Home Nutrition Basics Healthy Eating Dining Out Tools Ask A Dietitian Services
 
Question Archive
Click a topic, then 
Our answers to questions are not a substitute for a consultation with a professional who can inform you of all the facts of your particular situation. We answer questions in general terms only, to give you information that may used as a starting point.
TOPIC - Diabetes
Question
I was for several years on a low fat, high carbohydrate diet but began to experience elevated fasting blood sugar levels. The doctor put me on a low carb diet with moderate fat intake. The blood sugar stabilized below diabetes levels. I have now developed gout and am told to eat reduced quantities of meat and high-purine foods. The resulting low-carb, low-protein, moderate-fat diet doesn't seem to leave me with many alternatives. What do I do?
Answer
It is always a challenge when you have medical conditions which places restrictions on your diet. There are several things that you can do which would make it more manageable for you.

Firstly, with your diabetes you may be able to have moderate amounts of carbohydrates and still be able to maintain normal blood sugar levels. You will want to work with a dietitian and fine-tune the amounts by recording your food intake in detail and monitoring your blood sugar levels. Secondly, lose weight if you are overweight as it will normalize your blood sugar levels and reduce painful gout attacks. Thirdly, you may want to discuss medication for both the diabetes and gout with your doctor if you are currently not taking any. It will make it a little easier to manage the conditions and allow you more food choices.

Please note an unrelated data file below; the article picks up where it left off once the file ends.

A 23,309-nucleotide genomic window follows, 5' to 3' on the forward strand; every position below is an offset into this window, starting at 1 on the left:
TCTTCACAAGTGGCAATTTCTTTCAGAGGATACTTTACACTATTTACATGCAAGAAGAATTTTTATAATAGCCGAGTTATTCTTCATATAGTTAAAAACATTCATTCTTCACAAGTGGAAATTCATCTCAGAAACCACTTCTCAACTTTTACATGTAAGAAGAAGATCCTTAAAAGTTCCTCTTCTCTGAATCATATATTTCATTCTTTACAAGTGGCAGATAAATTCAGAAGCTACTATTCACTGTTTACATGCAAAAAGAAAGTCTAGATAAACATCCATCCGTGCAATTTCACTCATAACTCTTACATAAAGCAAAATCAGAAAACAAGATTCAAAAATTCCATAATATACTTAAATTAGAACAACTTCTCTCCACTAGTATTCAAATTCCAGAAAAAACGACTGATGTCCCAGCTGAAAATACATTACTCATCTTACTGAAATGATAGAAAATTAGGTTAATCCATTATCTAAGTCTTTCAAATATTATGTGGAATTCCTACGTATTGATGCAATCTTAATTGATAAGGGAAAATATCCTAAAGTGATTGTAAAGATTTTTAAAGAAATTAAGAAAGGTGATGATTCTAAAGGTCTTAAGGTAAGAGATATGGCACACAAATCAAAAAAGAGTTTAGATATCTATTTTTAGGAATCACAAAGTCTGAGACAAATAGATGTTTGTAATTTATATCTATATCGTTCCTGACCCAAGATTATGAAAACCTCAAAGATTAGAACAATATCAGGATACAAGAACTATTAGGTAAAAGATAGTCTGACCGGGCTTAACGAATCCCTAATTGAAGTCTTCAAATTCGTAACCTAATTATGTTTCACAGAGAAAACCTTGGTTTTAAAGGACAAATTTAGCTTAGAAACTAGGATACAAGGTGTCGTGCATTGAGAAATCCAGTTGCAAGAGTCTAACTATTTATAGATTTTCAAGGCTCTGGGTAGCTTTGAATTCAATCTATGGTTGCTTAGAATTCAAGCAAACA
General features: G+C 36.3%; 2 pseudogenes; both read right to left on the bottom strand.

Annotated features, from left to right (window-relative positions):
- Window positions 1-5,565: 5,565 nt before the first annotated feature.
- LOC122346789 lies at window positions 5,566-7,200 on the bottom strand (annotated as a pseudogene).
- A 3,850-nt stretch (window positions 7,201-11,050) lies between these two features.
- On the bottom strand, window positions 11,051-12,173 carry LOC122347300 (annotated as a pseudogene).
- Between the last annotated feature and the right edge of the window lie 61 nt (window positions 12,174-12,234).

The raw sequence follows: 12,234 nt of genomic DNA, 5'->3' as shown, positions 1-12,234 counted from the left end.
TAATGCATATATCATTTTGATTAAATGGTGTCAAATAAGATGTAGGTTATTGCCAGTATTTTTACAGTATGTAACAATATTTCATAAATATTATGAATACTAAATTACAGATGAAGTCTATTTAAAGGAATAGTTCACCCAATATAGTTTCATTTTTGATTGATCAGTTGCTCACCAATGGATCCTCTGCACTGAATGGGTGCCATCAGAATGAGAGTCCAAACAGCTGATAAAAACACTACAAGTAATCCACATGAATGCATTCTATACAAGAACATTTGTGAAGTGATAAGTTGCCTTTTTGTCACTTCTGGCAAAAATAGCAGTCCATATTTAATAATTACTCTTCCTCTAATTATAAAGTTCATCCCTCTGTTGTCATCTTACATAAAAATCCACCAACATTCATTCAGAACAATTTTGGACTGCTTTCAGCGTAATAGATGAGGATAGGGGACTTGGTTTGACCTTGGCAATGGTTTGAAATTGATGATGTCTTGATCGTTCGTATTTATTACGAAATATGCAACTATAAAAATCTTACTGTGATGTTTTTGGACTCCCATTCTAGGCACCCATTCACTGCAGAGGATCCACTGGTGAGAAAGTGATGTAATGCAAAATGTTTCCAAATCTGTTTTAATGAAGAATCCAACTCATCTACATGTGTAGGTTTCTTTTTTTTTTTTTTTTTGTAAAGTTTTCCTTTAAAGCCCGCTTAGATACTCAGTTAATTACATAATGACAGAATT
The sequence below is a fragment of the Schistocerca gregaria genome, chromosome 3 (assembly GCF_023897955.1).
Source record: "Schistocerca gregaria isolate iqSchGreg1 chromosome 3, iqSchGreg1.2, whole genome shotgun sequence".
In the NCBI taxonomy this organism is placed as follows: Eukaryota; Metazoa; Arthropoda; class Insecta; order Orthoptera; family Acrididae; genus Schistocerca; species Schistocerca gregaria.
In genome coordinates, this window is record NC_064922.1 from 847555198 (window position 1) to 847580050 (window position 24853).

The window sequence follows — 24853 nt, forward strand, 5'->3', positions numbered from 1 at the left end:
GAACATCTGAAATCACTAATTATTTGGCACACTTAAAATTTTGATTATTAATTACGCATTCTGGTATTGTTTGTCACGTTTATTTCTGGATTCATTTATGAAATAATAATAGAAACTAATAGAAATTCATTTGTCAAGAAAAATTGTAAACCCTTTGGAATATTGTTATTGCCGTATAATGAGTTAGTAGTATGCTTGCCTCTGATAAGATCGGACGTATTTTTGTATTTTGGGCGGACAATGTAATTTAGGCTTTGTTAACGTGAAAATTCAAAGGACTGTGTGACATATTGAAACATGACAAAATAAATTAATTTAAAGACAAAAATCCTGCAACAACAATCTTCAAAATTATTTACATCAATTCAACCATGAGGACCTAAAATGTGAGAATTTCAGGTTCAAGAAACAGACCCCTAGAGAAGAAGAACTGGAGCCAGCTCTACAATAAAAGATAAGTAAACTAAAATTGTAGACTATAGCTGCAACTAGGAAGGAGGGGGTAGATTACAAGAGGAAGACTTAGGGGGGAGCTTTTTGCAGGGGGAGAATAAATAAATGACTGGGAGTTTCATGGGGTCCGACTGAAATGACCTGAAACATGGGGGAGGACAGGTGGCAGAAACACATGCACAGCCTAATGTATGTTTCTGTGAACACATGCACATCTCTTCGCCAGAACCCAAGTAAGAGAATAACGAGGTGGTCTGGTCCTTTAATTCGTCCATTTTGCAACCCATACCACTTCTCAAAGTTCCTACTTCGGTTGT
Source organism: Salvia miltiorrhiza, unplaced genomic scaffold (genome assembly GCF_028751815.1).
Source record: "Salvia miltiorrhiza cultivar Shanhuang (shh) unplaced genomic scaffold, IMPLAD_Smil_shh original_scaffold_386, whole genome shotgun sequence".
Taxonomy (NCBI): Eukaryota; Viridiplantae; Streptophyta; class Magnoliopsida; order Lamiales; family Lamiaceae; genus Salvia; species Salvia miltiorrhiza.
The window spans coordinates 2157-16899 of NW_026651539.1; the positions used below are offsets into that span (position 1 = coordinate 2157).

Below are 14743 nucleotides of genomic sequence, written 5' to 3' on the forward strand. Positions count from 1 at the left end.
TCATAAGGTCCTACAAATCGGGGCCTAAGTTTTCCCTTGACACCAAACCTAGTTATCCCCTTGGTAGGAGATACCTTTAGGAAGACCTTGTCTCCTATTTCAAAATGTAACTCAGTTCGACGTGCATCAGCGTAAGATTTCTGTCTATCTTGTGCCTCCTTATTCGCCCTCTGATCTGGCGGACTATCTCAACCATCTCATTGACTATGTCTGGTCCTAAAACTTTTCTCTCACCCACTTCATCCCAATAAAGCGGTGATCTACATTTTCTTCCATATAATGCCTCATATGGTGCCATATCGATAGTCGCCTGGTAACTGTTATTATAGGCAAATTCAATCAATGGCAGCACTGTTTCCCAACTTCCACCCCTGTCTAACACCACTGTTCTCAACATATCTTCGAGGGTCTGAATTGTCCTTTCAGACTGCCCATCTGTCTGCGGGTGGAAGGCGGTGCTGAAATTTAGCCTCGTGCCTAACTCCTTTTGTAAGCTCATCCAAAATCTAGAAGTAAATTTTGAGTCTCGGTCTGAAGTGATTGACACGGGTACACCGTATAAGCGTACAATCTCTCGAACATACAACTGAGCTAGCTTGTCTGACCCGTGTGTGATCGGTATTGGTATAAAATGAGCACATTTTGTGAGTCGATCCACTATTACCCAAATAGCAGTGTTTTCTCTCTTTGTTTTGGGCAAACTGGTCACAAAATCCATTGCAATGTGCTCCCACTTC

My suggestion is to start by making an appointment with a dietitian and work out a diet that is manageable for you, as well as to work out a program to help you lose some weight. You may find that even a small amount of weight loss will improve your condition such that you may not need any medication. Good luck!
Question
What is the RDA for a diabetic? Do you have an example of a Food Guide Pyramid especially made for a diabetic?
Answer
There is no RDA specifically for people with diabetes. The RDA are general guidelines to meet nutrient needs for majority of the normal healthy population. For people with diabetes, they have to modify their diet. If you would like information on what and how much to eat for a diabetic, check out the nutrition section of the The National Institute of Diabetes and Digestive and Kidney Diseases (NIDDK) site or make an appointment with a dietitian so that he/she is able to provide you guidance on your diet. The American Diabetes Association has information on the Diabetes Food Pyramid.
Question
I have a family history of diabetes although I am not diabetic. Do I have to cut down on sugar?
Answer
If you have a family history of diabetes, the best thing you can do is not gain excessive weight. Excessive weight gain will put you at a higher risk of developing diabetes.